Get ready for the new joint entrance exam
Having your basics in place and taking Class 12 exams seriously will help you, say IIT professorseducation Updated: Sep 18, 2012 15:20 IST
The confusion over the common entrance exam for admission to engineering courses at various institutes in the country, including the Indian Institutes of Technology (IITs), has been cleared with the final dates for JEE (Main) and JEE (Advanced) exams for 2013 being declared.
Now, Class 12 (other equivalent examination) performance will be considered in the final merit list of the IITs, National Institutes of Technology (NITs), Indian Institutes of Information Technology (IIITs), Delhi Technological University (DTU), and CFTIs. The announcements made by the Central Board of Secondary Education (CBSE) and IITs, respectively, regarding JEE (Main) (earlier known as All India Engineering Entrance Examination) and JEE Advanced (earlier known as IIT JEE) will put all the aspirants’ doubts to rest.
All about JEE (Main)
JEE (Main) will be conducted by the CBSE and it will have two papers -
* JEE (Main) Paper 1 for admissions to the BE/BTech courses at NITs, IIITs, DTU, and other CFTIs. It will be conducted in both offline and online (CBT) modes.
The offline mode will be conducted on April 7, 2013. The dates of the online/CBT to be conducted in April will be announced later.
* JEE (Main) Paper 2 for admissions to BArch/BPlanning courses at NITs, IIITs, DTU, and other CFTIs will be held on April 7, 2013 in just the offline mode.
Paper I of JEE (Main) broadly seems to be on the AIEEE pattern — a single paper of three-hour duration, with questions from maths, physics and chemistry.
Paper 2 for admissions to BArch/BPlanning courses will have one question paper consisting of maths, aptitude test and drawing test. The paper will be of three-hour duration.
The merit list of JEE (Main) will be prepared by giving 40% weightage to Class 12 (other equivalent examination) normalised marks and 60% to the performance in JEE (Main) examination.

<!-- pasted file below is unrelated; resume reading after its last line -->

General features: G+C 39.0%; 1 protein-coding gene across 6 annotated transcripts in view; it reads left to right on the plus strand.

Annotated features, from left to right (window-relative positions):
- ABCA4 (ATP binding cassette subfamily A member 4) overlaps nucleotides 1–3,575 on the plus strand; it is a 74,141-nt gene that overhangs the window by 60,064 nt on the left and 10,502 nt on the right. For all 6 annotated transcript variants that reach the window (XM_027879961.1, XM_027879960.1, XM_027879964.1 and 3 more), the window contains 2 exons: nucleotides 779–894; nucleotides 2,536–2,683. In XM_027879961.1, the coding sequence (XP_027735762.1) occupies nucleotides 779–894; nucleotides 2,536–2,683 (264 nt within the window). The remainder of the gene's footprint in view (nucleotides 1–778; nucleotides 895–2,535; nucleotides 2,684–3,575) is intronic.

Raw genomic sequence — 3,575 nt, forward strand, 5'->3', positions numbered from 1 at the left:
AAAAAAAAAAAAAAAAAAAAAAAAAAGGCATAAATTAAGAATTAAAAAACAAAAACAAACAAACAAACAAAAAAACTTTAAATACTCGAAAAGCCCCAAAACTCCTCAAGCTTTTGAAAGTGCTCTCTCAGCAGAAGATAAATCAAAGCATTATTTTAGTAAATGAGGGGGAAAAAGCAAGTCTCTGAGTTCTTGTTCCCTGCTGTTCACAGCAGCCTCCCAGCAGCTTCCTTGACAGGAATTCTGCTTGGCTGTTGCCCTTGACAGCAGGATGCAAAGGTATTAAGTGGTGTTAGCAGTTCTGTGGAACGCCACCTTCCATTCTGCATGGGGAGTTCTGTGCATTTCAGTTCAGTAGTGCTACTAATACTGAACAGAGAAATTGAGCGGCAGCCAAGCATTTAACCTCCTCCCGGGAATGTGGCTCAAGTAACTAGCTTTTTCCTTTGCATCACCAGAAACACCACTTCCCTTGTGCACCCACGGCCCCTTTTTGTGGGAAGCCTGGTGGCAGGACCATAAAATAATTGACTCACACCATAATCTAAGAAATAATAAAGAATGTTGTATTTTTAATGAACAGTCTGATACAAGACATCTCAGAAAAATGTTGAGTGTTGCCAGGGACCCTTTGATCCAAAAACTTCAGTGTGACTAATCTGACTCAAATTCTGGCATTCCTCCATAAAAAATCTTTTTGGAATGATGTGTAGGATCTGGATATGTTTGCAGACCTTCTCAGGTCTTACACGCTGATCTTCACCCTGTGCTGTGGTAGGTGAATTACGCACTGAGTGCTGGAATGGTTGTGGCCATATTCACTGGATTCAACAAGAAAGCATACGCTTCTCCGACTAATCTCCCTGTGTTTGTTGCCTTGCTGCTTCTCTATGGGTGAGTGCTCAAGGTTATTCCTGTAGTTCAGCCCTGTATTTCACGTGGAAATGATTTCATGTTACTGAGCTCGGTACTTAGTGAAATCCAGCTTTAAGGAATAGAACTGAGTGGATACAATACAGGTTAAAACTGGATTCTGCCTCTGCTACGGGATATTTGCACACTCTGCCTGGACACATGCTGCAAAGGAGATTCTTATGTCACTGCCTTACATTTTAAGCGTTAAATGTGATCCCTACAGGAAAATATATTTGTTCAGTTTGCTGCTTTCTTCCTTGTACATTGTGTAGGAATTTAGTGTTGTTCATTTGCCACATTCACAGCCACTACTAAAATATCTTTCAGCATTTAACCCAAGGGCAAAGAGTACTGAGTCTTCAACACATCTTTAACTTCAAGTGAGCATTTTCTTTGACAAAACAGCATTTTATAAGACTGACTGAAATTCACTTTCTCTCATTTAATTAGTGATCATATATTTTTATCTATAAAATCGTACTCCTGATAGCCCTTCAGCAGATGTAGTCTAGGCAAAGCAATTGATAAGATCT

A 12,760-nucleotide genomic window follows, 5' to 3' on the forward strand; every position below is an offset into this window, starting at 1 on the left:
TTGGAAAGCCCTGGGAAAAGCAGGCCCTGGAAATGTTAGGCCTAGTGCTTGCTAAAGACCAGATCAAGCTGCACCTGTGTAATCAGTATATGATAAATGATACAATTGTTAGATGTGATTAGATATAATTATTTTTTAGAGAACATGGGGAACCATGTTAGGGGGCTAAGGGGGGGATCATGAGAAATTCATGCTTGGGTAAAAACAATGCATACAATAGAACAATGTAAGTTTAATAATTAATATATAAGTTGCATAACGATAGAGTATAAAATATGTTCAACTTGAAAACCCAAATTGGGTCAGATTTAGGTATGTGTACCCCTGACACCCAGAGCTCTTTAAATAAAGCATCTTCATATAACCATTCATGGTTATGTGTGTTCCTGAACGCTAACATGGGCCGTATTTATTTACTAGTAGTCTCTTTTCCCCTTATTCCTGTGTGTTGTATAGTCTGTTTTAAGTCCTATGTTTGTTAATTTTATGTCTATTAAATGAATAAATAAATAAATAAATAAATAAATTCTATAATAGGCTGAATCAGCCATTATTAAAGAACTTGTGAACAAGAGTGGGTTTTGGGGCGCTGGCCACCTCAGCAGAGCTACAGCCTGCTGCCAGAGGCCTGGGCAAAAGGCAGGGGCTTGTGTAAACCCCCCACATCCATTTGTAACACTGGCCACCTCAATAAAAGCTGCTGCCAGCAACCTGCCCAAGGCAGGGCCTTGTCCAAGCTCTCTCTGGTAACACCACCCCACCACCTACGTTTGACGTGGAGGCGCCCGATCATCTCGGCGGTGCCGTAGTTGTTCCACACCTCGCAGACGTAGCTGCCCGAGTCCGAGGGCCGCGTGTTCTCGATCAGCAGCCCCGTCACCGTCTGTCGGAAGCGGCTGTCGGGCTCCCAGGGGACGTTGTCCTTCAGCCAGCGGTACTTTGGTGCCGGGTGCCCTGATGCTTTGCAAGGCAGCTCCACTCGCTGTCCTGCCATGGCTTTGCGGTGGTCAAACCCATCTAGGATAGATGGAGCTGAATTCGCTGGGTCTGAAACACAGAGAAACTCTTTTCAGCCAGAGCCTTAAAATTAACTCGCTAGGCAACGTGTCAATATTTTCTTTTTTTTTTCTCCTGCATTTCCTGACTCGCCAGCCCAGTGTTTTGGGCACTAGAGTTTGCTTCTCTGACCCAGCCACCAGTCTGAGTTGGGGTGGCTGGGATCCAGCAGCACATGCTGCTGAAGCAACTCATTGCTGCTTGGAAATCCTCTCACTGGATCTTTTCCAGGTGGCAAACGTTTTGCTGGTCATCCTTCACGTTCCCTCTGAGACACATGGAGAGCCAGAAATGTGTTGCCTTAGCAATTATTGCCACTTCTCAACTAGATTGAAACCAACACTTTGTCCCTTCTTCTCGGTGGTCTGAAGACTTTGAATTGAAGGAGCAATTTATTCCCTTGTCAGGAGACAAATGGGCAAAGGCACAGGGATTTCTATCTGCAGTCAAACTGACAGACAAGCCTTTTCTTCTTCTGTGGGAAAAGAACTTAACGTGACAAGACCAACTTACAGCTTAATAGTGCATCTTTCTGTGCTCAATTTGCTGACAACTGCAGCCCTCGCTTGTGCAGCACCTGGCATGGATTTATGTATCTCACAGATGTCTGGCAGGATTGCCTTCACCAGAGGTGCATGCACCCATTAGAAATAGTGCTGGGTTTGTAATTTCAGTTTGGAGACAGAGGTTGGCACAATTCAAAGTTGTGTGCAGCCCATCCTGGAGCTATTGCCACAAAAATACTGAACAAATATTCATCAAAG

Knowing JEE (Advanced)
JEE (Advanced) is for admission to the undergraduate programmes of the IITs and Indian School of Mines University, Dhanbad, for 2013. It will be conducted on June 2, 2013, in offline mode.
JEE Advanced will be taken just by the top 1.5 lakh students (from all categories) of JEE (Main). So IIT aspirants will face a two-tier test - JEE (Main) and JEE (Advanced).
JEE (Advanced) 2013 will have two objective type papers, each of three-hour duration. Each paper will consist of questions from physics, chemistry and math.
Question papers will be in both English and Hindi. Till 2012, an aspirant got the coveted IIT seat based on his All India Rank (AIR).
But in 2013, apart from his AIR rank, a candidate needs to be in the top 20 percentile of the qualifying candidates of his Class 12 (other equivalent) boards to secure a seat in the IITs.
What you should do
Aspirants will have to have a different strategy to clear the new format. Few IIT professors suggest that it’s the right time for students to start preparing. “It’s a two-stage exam. Students should not treat this as any other exam. Till now, students are used to writing the AIEEE. Paper I of JEE (Main) broadly seems to be on the AIEEE pattern. It’s very essential for candidates to get their basics right because only the top 1.5 lakh students will be allowed to write the JEE (Advanced),” says Tarun Kant, head, department of civil engineering, IIT Bombay.
According to Siddhartha Das, professor, department of metallurgical and materials engineering, IIT Kharagpur, “The best way to ace the new format is by preparing for the Class 12 exams seriously. If your fundamentals are in place and if you have studied for your board exams well, you will find it easier to crack it. Preparing for multiple choice questions also helps."
Even though the first stage will not be conducted by the IITs, it’s advised that the candidates approach it with the right preparation and strategy. “It all depends on the first paper. Remember, only the top 1.5 lakh will make it to the next round,” says DK Goswami, associate professor, department of physics, IIT Guwahati.